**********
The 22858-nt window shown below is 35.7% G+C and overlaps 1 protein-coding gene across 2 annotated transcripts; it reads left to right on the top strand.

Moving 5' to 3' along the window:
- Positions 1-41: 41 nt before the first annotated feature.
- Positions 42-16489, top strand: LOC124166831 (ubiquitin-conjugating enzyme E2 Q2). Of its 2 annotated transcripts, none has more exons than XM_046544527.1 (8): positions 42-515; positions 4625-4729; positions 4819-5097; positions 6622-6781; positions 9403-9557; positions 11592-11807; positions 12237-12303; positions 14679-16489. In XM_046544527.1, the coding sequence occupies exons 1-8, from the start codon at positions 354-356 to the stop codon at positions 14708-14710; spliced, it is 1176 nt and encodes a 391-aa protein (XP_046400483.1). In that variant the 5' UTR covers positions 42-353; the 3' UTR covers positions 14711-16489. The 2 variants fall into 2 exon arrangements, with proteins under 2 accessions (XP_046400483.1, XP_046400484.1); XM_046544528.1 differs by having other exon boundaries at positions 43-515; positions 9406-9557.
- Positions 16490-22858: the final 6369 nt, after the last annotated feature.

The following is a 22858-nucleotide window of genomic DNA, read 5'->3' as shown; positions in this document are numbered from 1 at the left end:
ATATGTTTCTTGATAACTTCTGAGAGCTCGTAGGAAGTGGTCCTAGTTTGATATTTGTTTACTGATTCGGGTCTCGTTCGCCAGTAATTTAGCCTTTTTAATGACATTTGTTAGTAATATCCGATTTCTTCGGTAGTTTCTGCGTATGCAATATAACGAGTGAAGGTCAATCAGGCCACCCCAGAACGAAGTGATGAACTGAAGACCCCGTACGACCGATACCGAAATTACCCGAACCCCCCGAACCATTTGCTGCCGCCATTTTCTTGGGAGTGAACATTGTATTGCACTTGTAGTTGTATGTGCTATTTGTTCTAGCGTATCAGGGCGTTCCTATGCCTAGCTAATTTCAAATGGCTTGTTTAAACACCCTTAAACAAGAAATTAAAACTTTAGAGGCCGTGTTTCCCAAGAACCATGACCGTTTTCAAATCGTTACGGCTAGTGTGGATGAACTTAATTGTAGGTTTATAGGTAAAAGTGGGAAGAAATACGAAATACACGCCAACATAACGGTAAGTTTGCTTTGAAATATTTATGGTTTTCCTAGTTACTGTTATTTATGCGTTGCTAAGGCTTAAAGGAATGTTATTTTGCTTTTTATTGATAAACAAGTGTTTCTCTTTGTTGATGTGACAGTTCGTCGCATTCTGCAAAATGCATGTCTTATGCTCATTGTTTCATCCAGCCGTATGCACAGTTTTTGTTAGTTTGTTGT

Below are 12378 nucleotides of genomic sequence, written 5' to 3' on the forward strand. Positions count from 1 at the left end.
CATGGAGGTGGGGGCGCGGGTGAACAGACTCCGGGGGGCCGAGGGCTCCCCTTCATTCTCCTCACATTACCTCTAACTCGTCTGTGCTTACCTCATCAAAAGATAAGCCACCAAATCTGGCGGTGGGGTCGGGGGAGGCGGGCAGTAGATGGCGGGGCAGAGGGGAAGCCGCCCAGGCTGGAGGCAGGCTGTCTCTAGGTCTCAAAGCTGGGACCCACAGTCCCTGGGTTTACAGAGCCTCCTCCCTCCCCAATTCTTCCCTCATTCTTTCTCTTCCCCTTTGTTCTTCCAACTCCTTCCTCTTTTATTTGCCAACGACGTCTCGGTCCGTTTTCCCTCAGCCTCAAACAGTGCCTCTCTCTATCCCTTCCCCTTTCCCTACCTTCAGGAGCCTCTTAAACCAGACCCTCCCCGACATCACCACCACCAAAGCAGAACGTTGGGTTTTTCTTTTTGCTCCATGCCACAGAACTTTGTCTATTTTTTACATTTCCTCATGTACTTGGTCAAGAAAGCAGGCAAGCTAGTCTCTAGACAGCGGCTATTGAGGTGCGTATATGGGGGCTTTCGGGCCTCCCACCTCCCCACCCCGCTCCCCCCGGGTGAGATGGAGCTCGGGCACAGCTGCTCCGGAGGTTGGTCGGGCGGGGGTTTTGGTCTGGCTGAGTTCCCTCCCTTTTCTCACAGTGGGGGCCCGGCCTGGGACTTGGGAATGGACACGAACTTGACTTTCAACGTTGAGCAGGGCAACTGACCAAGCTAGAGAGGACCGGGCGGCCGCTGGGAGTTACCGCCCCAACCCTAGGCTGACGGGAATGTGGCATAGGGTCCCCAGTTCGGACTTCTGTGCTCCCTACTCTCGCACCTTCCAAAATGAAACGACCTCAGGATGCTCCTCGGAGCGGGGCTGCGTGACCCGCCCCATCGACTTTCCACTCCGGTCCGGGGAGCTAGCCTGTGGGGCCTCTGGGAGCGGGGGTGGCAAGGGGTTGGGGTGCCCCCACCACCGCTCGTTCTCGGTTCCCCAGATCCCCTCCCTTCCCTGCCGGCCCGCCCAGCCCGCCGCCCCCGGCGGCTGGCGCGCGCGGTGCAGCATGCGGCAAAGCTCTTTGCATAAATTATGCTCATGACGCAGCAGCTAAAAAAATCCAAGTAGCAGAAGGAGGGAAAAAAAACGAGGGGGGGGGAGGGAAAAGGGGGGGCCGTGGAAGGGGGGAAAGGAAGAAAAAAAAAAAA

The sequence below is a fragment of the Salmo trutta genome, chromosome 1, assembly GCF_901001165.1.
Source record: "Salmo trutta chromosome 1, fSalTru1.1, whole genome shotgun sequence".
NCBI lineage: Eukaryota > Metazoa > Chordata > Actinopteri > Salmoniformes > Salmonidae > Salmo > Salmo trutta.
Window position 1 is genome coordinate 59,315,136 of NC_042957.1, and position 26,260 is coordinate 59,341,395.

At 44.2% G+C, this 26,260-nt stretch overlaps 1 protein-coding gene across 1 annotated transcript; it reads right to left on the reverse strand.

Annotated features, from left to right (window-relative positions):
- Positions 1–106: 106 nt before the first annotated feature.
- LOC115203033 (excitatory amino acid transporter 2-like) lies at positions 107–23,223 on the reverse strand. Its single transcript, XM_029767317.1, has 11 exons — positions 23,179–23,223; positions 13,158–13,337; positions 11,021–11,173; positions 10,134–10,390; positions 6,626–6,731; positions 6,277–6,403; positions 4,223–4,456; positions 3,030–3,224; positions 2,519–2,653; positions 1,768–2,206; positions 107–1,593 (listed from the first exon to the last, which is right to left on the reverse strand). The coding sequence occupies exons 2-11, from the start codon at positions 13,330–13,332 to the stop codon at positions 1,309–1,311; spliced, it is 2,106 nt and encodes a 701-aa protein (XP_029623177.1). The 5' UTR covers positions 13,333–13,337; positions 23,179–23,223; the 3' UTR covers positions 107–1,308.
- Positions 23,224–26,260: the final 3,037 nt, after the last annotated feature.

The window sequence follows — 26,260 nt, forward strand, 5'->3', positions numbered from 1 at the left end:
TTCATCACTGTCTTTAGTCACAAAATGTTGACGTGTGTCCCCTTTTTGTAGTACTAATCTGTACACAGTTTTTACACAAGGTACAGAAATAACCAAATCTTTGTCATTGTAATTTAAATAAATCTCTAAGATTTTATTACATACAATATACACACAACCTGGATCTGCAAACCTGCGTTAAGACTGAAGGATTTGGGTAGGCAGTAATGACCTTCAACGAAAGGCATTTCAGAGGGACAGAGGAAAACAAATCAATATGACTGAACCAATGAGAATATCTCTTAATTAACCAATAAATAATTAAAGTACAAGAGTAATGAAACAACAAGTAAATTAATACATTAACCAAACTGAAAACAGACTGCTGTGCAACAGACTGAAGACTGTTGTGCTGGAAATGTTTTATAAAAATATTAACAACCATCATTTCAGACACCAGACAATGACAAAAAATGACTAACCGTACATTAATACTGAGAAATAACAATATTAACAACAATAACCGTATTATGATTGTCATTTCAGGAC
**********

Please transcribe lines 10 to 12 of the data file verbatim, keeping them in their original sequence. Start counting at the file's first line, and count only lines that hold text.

The sequence below is a fragment of the Salmo trutta genome, chromosome 1, assembly GCF_901001165.1.
Source record: "Salmo trutta chromosome 1, fSalTru1.1, whole genome shotgun sequence".
NCBI lineage: Eukaryota > Metazoa > Chordata > Actinopteri > Salmoniformes > Salmonidae > Salmo > Salmo trutta.